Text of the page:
JONES DAY PRESENTS®: Trade Secret vs. Patent Litigation
To launch our video series on trade secret protection, Jones Day Intellectual Property partner Randy Kay explains how trade secret misappropriation cases differ from patent disputes. Strategic issues discussed include trade secret identification, venue, monetary remedies, injunctions, and the civil seizure remedy unique to cases under the Defend Trade Secrets Act.
Read the full transcript below:
So the biggest difference between patent litigation and trade secret litigation is in a patent case, you start with the patent and then you look to the patent claims to see what was claimed as the invention. And you see it there at the end of the patent listed 1 through end. Now in a trade secret case in contrast, there's nowhere to look to see what's the narrative of the trade secret because trade secrets don't get filed in a government filing like patents, copyrights, and trademarks do. The first task at hand, usually for both plaintiffs and defendants, is to define the trade secrets and to determine what are the trade secrets, how do they get described, and how do they get described in writing from beginning to end, such as a method for doing a certain activity, using the steps of A, B, and C or something like that.
Both patent and trade secret cases, there are similarities, which are plaintiff is claiming an invention that it owns that it is claiming the defendant is using without authorization. Now, patent cases are strict liability. If the defendant is using the claimed invention and the claimed invention is protectable and not invalid, then the defendant will be liable. Whereas on the trade secret side, it's an intentional tort and there's a requirement that the defendant know or be deemed to have known that it's using someone else's protectable IP. In a patent case, you look at infringement, validity, and damages.
In a trade secret case, we're looking at two things which is defining the protectable trade secret that the plaintiff owns or has sufficient rights to assert as licensee, for example. And is it not subject to publication? So patent cases are filed either in the federal district court or at the International Trade Commission in the United States. Trade secret cases can be filed in federal court and can be filed at the International Trade Commission or the ITC, but they also often arise in state court and in arbitration, if a collaboration agreement or other contract provides for disputes to be determined in arbitration.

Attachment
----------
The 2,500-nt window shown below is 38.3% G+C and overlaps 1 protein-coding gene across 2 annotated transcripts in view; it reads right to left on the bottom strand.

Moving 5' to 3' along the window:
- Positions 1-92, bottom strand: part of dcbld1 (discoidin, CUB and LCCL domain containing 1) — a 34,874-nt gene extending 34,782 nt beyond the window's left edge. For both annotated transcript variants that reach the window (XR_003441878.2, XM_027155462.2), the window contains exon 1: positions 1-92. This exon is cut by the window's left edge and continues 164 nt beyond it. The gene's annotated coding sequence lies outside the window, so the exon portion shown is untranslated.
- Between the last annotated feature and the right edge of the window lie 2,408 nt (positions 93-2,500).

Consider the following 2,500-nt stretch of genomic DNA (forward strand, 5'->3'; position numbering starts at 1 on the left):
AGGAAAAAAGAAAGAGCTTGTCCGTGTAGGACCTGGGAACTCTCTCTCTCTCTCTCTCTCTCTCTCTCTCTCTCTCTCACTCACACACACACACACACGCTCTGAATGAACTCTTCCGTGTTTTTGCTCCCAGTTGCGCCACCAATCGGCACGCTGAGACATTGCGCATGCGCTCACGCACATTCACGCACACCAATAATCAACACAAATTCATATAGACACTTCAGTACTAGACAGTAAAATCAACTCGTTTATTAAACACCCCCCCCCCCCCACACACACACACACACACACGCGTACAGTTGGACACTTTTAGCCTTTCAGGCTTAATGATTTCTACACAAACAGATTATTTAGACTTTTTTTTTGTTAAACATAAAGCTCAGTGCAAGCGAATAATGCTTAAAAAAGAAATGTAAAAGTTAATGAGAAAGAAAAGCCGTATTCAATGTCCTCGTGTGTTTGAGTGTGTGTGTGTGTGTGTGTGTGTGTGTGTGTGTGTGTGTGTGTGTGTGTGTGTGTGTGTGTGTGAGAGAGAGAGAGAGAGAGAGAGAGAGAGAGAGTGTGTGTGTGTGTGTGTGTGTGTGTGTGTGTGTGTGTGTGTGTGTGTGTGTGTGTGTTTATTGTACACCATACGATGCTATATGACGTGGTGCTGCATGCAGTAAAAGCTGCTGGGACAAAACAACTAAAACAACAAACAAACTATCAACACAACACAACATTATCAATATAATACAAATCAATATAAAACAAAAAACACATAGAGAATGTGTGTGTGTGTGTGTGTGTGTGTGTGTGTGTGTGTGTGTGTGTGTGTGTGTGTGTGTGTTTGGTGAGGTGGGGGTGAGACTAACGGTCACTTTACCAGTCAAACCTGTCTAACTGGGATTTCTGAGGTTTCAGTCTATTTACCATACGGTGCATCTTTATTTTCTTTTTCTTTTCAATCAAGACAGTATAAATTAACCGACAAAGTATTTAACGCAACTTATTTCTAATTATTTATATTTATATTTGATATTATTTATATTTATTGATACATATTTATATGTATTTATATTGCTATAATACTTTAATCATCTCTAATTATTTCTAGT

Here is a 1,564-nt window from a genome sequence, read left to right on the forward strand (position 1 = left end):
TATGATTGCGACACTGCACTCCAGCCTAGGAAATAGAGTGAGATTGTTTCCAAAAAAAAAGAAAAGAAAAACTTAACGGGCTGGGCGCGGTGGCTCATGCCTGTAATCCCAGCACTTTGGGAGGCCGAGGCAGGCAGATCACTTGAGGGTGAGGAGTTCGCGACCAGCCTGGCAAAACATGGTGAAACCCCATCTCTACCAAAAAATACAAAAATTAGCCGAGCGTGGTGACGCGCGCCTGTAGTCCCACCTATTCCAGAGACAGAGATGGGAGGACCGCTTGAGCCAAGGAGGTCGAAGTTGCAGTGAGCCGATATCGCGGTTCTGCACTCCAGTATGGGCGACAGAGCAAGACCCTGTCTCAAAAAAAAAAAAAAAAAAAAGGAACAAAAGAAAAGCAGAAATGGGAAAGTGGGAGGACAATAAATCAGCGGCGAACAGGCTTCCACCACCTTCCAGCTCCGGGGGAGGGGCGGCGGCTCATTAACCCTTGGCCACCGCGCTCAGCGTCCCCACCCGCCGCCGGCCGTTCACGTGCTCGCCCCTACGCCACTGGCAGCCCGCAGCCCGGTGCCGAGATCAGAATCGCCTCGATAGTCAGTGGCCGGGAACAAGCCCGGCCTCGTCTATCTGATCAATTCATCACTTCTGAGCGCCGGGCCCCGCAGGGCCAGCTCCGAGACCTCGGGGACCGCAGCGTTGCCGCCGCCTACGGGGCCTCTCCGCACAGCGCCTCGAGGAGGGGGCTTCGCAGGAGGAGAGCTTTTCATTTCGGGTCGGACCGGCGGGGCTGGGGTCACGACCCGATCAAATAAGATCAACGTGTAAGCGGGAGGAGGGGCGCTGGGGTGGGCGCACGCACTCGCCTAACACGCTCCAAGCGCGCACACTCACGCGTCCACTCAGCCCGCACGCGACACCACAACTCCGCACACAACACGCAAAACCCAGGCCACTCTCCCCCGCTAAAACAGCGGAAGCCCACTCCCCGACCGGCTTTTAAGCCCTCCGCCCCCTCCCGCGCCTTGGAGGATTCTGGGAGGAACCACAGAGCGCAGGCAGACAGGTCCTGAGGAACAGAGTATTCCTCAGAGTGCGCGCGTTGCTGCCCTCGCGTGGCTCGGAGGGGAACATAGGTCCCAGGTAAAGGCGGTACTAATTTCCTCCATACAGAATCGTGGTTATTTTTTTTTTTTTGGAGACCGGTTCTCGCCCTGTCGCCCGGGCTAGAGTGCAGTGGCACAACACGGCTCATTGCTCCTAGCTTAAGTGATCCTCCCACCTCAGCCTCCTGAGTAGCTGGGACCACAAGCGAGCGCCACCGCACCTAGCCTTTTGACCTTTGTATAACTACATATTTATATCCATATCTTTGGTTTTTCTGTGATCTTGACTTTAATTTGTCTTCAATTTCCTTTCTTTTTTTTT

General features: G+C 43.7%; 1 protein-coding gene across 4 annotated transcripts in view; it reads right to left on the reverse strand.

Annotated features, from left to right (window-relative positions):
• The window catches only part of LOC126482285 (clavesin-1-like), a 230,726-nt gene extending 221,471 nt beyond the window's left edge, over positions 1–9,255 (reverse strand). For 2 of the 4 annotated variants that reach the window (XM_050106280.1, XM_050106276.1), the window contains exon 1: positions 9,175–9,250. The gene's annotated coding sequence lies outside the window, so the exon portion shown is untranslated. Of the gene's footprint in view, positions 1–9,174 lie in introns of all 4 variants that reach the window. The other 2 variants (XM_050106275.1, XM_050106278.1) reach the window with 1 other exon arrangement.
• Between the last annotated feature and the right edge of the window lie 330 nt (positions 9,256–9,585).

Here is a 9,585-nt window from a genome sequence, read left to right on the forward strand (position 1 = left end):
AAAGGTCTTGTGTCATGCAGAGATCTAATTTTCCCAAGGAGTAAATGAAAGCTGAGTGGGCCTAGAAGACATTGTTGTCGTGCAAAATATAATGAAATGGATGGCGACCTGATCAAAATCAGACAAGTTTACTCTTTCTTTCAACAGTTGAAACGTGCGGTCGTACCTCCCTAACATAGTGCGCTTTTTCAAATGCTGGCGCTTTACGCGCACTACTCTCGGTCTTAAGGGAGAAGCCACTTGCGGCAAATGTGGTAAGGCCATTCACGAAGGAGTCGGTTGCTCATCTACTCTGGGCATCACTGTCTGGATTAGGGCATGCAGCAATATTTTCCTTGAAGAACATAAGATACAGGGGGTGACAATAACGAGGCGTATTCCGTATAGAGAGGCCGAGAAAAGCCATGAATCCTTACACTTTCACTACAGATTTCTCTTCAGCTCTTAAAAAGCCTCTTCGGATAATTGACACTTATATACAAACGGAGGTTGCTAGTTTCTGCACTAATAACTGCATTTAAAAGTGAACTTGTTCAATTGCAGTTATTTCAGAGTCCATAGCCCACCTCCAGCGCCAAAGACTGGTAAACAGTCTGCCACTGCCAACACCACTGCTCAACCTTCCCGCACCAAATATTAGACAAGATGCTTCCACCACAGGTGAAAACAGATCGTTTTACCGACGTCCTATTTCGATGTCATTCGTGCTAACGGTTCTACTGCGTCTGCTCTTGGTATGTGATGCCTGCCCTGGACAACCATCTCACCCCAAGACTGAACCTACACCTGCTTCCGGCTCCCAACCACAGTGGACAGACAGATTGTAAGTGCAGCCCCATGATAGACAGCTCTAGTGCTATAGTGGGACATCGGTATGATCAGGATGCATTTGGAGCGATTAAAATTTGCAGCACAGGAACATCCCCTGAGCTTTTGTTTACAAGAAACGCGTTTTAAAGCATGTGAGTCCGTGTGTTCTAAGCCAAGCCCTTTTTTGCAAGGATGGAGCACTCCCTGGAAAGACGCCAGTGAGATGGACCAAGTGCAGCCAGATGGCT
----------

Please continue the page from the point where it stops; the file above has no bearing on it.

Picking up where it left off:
In patent cases, we have either lost profits or reasonable royalty as the damage measures. In trade secret cases, we have those plus more. We have actual losses, we have royalties. And then we also have unjust enrichment, which is a completely different way of looking at damage. And there's many different ways to look at how to calculate unjust enrichment. But one of the ways looks at the gain to the defendant rather than the loss to the plaintiff. Like in patent litigation, in trade secret cases, you can get an injunction under certain circumstances. And in fact, in trade secret cases, injunction are often where the rubber meets the road, but in addition to injunction being broader in trade secret cases than it is in patent cases, there's another remedy under the Defend Trade Secrets Act, which allows for seizure of information and materials from the defendant under certain circumstances where the district court can direct the marshal to go seize information in the hands of the defendant, or even a third party, if necessary to protect the trade secrets.
Sometimes people refer to trade secret litigation as soft IP, but I really don't believe that. And it's looked at as not as hard a science say as patent litigation, but if you consider in trade secret litigation, we don't have anything like patent claims to look at, to define the boundary of the invention. And instead, the inventions get litigated and determined during the course of the trade secret litigation in terms of what are the trade secrets. So it's pretty different. And I really don't consider trade secret litigation as soft IP.
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